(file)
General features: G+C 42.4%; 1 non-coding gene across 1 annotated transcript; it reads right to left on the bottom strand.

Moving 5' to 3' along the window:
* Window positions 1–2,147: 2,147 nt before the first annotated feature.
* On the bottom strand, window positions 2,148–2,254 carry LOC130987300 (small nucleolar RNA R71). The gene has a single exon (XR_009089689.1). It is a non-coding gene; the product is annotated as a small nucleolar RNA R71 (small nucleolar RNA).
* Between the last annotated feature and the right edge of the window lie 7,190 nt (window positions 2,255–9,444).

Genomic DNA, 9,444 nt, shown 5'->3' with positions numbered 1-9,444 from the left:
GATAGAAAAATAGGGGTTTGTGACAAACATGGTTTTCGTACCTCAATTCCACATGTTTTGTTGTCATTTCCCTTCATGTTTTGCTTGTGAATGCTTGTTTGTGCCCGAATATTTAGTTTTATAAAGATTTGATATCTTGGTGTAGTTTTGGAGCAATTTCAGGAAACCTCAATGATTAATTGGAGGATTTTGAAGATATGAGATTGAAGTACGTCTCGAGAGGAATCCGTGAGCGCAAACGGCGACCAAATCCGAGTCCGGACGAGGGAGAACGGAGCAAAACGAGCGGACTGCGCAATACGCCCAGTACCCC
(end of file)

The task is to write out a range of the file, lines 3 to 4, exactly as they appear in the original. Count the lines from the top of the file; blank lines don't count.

* Window positions 1–2,147: 2,147 nt before the first annotated feature.
* On the bottom strand, window positions 2,148–2,254 carry LOC130987300 (small nucleolar RNA R71). The gene has a single exon (XR_009089689.1). It is a non-coding gene; the product is annotated as a small nucleolar RNA R71 (small nucleolar RNA).